News and Publications
TSRI Scientific Report 2003
Helen L. Dorris Child and Adolescent Neurological and Psychiatric Disorder Institute
Ben Cravatt, Ph.D.
The explosion of information in the past several decades has had a paradoxical
effect on modern science: the more we know, the less aware we become of all we
know. Disciplines have become so specialized that it is difficult to keep abreast
of the discoveries in one subspecialty, let alone several fields of research.
This specialization is a problem for scientists because sometimes the best
answers for the most important questions are already known--but not by the researchers
who ask the questions. And the people who know the answers are simply unaware
that others are asking.
TSRI recognizes that one of the best ways to remedy this problem is to foster
an interdisciplinary approach to science that draws on the expertise of scientists
from multiple backgrounds. By establishing formal ties and infrastructures that
bring scientists together, several centers on campus set the stage for an interdisciplinary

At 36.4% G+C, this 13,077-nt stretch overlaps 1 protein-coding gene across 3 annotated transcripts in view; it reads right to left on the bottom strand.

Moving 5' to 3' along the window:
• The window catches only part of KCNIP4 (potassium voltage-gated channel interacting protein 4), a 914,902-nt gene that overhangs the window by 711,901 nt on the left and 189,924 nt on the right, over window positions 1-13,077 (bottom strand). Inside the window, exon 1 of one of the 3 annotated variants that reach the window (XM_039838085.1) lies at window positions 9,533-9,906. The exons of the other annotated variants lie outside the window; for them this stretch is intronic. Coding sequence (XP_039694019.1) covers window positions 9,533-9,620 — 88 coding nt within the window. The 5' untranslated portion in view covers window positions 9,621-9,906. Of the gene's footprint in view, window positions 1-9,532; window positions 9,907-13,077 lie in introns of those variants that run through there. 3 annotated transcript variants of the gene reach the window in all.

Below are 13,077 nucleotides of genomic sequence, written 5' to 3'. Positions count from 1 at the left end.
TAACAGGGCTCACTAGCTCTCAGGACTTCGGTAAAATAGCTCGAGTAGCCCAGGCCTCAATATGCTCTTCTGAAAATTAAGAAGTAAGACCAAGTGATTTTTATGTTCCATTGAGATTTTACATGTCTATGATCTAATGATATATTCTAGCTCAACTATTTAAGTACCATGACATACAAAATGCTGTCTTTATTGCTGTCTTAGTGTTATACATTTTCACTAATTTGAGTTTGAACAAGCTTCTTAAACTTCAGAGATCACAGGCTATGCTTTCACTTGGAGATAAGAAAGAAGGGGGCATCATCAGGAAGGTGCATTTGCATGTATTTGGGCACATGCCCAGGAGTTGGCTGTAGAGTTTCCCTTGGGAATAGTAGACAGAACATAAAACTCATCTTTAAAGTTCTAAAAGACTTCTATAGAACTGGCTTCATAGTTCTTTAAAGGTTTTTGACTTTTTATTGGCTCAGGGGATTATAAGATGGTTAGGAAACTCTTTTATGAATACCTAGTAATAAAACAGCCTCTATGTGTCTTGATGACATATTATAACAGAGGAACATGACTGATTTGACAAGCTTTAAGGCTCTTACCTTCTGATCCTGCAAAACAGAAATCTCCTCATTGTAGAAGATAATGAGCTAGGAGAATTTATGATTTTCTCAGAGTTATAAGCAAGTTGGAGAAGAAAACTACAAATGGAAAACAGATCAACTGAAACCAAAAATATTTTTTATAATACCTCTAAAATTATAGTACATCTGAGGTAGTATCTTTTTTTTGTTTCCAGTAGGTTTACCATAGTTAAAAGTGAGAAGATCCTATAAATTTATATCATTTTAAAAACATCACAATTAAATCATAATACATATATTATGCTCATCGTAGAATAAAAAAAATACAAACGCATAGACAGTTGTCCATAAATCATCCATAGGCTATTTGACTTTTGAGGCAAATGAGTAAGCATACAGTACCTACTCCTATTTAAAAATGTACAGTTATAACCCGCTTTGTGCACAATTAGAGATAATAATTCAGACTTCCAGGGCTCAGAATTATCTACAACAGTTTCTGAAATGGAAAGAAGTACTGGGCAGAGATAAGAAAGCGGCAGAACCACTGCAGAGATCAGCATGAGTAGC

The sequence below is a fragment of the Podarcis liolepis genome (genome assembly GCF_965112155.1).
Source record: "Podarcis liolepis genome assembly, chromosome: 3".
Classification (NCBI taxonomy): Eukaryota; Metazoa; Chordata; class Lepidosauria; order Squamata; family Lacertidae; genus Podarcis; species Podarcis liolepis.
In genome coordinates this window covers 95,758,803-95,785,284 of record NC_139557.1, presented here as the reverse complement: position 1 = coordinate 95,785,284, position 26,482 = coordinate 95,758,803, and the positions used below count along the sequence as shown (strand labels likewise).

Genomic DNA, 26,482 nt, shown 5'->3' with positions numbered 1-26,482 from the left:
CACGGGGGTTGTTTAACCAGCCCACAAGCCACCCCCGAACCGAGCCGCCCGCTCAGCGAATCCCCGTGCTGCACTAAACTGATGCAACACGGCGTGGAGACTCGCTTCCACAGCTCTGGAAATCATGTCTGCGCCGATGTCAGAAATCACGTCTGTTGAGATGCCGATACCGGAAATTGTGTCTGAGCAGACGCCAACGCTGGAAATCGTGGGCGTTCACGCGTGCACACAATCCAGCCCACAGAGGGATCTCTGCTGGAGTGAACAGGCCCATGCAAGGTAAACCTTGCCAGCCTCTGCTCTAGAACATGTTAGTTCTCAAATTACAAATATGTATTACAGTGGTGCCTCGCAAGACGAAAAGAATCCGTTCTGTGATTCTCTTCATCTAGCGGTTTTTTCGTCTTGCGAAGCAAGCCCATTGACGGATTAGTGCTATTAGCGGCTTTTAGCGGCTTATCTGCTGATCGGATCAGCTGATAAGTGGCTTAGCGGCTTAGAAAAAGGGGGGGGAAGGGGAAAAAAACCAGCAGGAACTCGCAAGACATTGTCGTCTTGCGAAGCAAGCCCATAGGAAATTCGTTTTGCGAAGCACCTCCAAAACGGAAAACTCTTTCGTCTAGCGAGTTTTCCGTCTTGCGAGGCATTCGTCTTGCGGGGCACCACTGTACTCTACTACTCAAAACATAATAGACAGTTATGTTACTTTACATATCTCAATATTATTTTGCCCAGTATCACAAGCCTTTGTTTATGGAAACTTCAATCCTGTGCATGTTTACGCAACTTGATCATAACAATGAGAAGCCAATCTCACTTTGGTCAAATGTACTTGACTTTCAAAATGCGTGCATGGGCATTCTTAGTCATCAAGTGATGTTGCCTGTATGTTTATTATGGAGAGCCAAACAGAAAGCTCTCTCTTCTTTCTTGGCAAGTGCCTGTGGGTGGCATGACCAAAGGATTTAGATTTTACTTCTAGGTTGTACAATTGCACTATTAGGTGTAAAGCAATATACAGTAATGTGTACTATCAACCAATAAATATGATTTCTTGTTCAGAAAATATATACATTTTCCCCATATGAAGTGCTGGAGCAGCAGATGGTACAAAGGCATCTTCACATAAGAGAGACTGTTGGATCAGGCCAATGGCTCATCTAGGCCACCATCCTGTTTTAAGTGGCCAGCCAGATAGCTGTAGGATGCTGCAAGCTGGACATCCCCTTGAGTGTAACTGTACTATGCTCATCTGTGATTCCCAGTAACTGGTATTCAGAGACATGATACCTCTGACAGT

approach to flourish.
The Helen L. Dorris Child and Adolescent Neurological and Psychiatric Disorder
Institute was established with a generous gift from mental health advocate and
San Diego State University professor emeritus Helen L. Dorris. Her interest in
mental health advocacy led her to provide the funding to establish this institute,
which has a strong emphasis on interdisciplinary approaches to studies of neurologic
and psychiatric disorders.
Specifically, the aim of scientists at the institute is to uncover the pathologic
basis of mental disorders and to develop therapies for the disorders. In the
past year, several talented investigators were recruited to join the institute,
including Jerold Chun and Lisa Stowers. Together, these investigators are addressing
many of the most challenging problems facing contemporary molecular and behavioral
neuroscience. Their research promises to uncover fundamental mechanisms for brain
function and to reveal novel strategies and targets for the treatment of nervous